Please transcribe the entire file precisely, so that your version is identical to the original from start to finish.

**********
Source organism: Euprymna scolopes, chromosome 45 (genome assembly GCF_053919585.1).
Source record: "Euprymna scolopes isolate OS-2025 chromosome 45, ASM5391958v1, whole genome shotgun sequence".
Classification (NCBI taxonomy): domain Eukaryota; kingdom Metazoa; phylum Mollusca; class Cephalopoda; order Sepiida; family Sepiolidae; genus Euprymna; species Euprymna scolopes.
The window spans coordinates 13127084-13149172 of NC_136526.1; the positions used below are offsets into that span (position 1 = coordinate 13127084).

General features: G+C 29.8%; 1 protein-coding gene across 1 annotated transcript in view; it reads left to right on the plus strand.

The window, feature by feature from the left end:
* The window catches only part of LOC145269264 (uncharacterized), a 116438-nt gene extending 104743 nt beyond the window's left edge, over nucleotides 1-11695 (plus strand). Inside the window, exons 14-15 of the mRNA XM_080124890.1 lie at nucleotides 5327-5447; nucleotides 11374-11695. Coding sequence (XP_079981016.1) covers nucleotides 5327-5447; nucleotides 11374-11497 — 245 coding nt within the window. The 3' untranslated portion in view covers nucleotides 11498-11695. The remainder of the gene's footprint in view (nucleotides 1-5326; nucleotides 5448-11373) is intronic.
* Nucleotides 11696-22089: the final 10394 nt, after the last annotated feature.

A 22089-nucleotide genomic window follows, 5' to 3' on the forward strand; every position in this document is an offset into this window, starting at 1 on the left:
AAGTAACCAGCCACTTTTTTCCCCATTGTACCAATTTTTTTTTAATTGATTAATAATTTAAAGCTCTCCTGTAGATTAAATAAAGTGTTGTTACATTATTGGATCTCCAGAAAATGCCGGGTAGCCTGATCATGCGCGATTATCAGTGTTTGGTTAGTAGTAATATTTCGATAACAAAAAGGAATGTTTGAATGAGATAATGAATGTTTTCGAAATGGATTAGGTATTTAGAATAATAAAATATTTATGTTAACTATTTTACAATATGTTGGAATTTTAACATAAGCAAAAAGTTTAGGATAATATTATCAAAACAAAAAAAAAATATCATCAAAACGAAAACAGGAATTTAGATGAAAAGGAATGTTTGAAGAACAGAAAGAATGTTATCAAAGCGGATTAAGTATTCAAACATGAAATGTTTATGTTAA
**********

Source organism: Euprymna scolopes, chromosome 45 (genome assembly GCF_053919585.1).
Source record: "Euprymna scolopes isolate OS-2025 chromosome 45, ASM5391958v1, whole genome shotgun sequence".
Classification (NCBI taxonomy): domain Eukaryota; kingdom Metazoa; phylum Mollusca; class Cephalopoda; order Sepiida; family Sepiolidae; genus Euprymna; species Euprymna scolopes.
The window spans coordinates 13127084-13149172 of NC_136526.1; the positions used below are offsets into that span (position 1 = coordinate 13127084).

General features: G+C 29.8%; 1 protein-coding gene across 1 annotated transcript in view; it reads left to right on the plus strand.

The window, feature by feature from the left end:
* The window catches only part of LOC145269264 (uncharacterized), a 116438-nt gene extending 104743 nt beyond the window's left edge, over nucleotides 1-11695 (plus strand). Inside the window, exons 14-15 of the mRNA XM_080124890.1 lie at nucleotides 5327-5447; nucleotides 11374-11695. Coding sequence (XP_079981016.1) covers nucleotides 5327-5447; nucleotides 11374-11497 — 245 coding nt within the window. The 3' untranslated portion in view covers nucleotides 11498-11695. The remainder of the gene's footprint in view (nucleotides 1-5326; nucleotides 5448-11373) is intronic.
* Nucleotides 11696-22089: the final 10394 nt, after the last annotated feature.

A 22089-nucleotide genomic window follows, 5' to 3' on the forward strand; every position in this document is an offset into this window, starting at 1 on the left:
AAGTAACCAGCCACTTTTTTCCCCATTGTACCAATTTTTTTTTAATTGATTAATAATTTAAAGCTCTCCTGTAGATTAAATAAAGTGTTGTTACATTATTGGATCTCCAGAAAATGCCGGGTAGCCTGATCATGCGCGATTATCAGTGTTTGGTTAGTAGTAATATTTCGATAACAAAAAGGAATGTTTGAATGAGATAATGAATGTTTTCGAAATGGATTAGGTATTTAGAATAATAAAATATTTATGTTAACTATTTTACAATATGTTGGAATTTTAACATAAGCAAAAAGTTTAGGATAATATTATCAAAACAAAAAAAAAATATCATCAAAACGAAAACAGGAATTTAGATGAAAAGGAATGTTTGAAGAACAGAAAGAATGTTATCAAAGCGGATTAAGTATTCAAACATGAAATGTTTATGTTAA